These tablets works really good most of the time, that is, as long as you are in a well ventilated room, or a room with Air Conditioner. However, on tropical weather, it does not performs good sometimes. This is because the temperature is mostly in the mid 70s to 90s F, and in the summer, it can reach 100 F or more, and this causes the tablet to overheat and therefore, the CPU starts to throttle.

The tablet has a Quad-Core Intel Atom Z3735G clocked at 1.33Ghz. However, the CPU can reach up to 1.57Ghz given the CPU temperature is not extremely hot.

Now, the other issue is that the tablet is mostly plastic, and plastic is not a good heat conductor as compared with metal, but also, it is good that it is plastic as it would not transfer the heat to the battery and it is therefore concentrated in the CPU area, which prevents damage to the battery as the battery is kept cool. If it were metal, the heat could easily transfer to the battery and this could result in the battery getting swollen due to heat. So, each, plastic and metal has its pros and cons.

HP Stream 8 tablet
HP Stream 8

As you may know from the other posts I’ve made, I run the Berkeley Open Infrastructure for Network Computing (BOINC) in my PCs, and these tablets are no exception, but given the overheating issue, I had to find a solution to keep them cool.

HP Stream 7 and 8 crunching BOINC Tasks

Mainly, when it runs a BOINC CPU project, the throttle will not be severe in most cases, but when you add a GPU project to crunch, then that’s when the tablet will throttle severe enough to make it unresponsive until it cools down and the CPU clock restores to more than 1Ghz.

So, what is a good way to prevent the tablets from overheating and throttling? I got some aluminum heatsink that are designed to keep products like the Raspberry Pi cool. These aluminum heatsink comes with a thermal conductive tape and it is a good way to dissipate heat from the device.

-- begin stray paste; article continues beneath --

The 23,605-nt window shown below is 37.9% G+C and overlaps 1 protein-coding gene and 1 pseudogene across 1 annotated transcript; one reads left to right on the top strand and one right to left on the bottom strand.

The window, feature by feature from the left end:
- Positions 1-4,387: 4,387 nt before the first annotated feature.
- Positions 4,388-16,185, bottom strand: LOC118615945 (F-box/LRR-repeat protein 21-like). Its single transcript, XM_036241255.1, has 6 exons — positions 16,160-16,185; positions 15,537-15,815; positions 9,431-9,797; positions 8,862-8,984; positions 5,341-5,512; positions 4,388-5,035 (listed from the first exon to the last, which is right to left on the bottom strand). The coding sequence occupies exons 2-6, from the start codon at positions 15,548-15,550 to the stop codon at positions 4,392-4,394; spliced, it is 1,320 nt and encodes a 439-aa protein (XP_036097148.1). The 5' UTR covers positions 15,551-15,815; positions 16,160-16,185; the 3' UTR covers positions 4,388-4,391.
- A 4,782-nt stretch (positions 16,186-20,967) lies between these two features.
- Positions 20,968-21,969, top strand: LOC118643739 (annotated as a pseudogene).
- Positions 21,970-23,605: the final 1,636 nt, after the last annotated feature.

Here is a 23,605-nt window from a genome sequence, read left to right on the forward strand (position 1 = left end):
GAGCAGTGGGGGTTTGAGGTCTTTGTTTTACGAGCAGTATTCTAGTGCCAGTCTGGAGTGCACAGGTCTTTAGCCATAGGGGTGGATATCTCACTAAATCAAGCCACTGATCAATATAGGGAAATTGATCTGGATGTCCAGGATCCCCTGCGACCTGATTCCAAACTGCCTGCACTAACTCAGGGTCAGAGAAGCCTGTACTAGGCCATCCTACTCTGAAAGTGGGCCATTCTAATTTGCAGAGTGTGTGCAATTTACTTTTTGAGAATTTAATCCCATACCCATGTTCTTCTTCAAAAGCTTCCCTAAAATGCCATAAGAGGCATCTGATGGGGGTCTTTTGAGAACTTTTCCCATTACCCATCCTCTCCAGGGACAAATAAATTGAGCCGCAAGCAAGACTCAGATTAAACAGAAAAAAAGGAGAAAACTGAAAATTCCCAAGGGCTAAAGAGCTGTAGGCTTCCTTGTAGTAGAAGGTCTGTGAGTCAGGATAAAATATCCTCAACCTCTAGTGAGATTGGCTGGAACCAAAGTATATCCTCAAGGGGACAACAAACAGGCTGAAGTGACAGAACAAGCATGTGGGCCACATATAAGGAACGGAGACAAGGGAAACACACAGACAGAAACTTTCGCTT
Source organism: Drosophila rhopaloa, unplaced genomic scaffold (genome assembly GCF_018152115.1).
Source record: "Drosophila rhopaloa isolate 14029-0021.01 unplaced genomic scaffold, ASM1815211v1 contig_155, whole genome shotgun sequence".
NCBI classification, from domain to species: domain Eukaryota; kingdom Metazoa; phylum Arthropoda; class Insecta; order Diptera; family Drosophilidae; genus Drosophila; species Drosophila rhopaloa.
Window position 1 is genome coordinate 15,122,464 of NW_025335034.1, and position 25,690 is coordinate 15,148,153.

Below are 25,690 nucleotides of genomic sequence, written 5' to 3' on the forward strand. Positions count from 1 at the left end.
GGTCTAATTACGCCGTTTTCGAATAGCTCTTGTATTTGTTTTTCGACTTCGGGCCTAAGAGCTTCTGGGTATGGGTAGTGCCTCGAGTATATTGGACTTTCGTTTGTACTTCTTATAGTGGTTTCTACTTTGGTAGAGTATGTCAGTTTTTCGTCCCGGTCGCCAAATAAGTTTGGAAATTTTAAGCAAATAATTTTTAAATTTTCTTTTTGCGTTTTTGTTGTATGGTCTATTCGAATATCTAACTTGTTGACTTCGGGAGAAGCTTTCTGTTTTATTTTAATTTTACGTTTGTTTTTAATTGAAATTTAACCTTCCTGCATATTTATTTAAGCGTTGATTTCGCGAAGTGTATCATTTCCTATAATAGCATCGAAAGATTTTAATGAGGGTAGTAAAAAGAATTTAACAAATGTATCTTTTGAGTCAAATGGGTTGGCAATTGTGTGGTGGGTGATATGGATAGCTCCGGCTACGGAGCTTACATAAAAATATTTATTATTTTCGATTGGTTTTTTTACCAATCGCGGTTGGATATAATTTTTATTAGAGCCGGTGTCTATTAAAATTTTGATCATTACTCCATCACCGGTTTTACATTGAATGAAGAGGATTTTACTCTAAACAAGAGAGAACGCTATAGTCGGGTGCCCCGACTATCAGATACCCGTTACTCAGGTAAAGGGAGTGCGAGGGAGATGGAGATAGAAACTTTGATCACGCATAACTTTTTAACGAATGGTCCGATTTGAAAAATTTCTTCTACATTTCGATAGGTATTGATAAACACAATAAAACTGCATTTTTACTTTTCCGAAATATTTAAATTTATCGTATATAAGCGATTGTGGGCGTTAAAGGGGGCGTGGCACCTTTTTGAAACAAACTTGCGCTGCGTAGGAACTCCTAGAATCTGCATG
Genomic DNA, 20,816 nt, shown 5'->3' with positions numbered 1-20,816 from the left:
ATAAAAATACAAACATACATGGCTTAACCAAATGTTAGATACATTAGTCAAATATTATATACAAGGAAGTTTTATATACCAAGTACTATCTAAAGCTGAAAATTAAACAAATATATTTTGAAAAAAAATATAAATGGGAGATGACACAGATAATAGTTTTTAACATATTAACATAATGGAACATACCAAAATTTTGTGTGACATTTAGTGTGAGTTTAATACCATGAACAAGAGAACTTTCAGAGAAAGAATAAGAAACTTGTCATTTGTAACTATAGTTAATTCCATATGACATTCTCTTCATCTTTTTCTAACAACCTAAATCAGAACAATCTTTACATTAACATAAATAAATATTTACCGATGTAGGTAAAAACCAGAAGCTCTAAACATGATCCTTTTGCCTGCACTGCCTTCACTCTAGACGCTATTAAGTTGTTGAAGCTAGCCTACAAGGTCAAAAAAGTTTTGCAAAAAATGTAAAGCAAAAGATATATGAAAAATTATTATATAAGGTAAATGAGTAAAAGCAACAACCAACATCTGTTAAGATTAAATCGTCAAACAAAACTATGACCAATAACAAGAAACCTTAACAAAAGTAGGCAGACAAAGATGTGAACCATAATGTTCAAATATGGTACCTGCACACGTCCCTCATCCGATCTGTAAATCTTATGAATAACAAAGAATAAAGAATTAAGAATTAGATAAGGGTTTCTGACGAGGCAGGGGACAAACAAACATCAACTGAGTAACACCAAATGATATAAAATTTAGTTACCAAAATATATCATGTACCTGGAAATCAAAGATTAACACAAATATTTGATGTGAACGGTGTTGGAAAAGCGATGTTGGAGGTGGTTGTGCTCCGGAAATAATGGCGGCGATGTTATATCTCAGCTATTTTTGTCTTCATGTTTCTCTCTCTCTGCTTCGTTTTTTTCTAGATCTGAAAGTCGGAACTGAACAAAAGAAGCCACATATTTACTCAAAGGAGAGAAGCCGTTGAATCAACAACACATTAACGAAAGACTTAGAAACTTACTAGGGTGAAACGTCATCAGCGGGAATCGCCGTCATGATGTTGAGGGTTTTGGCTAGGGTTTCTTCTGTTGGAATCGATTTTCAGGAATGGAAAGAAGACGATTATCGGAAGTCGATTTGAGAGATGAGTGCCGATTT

Once the aluminum heatsink arrived, I attached them to the HP Stream 8 tablet, and then to the HP Stream 7. Below, you’ll find the procedure I made:

First, we must take the back panel off and remove some + screws. It is very easy to remove, and once removed, we will see the printed circuit board:

HP Stream 7 and 8 Heatsink Mod 1

The area we need to cool is this:

HP Stream 7 and 8 Heatsink Mod 2

We need to place the Thermal Conductive Tape to the heatsinks:

Now, we just place it in the area we need to keep cool:

HP Stream 7 and 8 Heatsink Mod 5

Of course, one heatsink is not sufficient, so we will be adding more (The item I purchased came with 10, so I installed 5 per tablet):

Now that we have applied the heatsinks, we need to make a cut to the cover so that we can reapply it to the tablet to protect the circuit board:

And that’s basically it! The tablet will not throttle unless the heat is sever enough. Now, a little fan to keep them cool really helps.

Now, I can run [email protected] in the GPU of the tablet without it throttling.

BOINCTasks HP Tablets
[4K Video] Unboxing HP Stream 8 Tablet

[4K Video] Unboxing HP Stream 8 Tablet

Hi everyone,

In this video, I will be unboxing the HP Stream 8 tablet. This tablet has basically the same specs as the HP Stream 7 I showed you yesterday, as it comes with an Intel Atom Z3735G @ 1.33Ghz, 1GB of RAM, 32GB of eMMC storage, Wifi/Bluetooth connectivity, and it came with Windows 8.1 but is fully compatible with Windows 10. The main difference between the HP Stream 7 and HP Stream 8 is that the HP Stream 8 is 8 inches while the HP Stream 7 is 7 inches. Also, the HP Stream 8 comes with an HSPA Modem so you can use the internet whenever you go as long as you’re subscribed to a Wireless Carrier Data Plan. The tablet came with a T-Mobile SIM Card which offered 200MB of free data every month, but for just $10, I could add 5GB of High-Speed Data and then it would throttle to 128kbit/s, which is a very good deal considering that music data doesn’t count the High-Speed Data Allotment.

The tablet itself is actually good for lightweight tasks, however, like the HP Stream 7, the 1GB of RAM is pretty much the limiting factor as Windows 10 uses some 800MB most of the time out of the 1GB available, so it uses the Page File frequently, making the performance of it a little slow sometimes. What I like most about this tablet is having Windows 10 in it and using the internet whenever I go.

[4K Video] Unboxing HP Stream 7 Tablet

[4K Video] Unboxing HP Stream 7 Tablet

Hi everyone,

In this video, I will be unboxing the HP Stream 7 tablet. This tablet comes with an Intel Atom Z3735G @ 1.33Ghz, 1GB of RAM, 32GB of eMMC storage, Wifi/Bluetooth connectivity, and initially comes with Windows 8.1. The tablet itself is actually good for lightweight tasks, however, the 1GB of RAM is pretty much the limiting factor.

Do you have this tablet? How does it work for you? Let me know in the comments.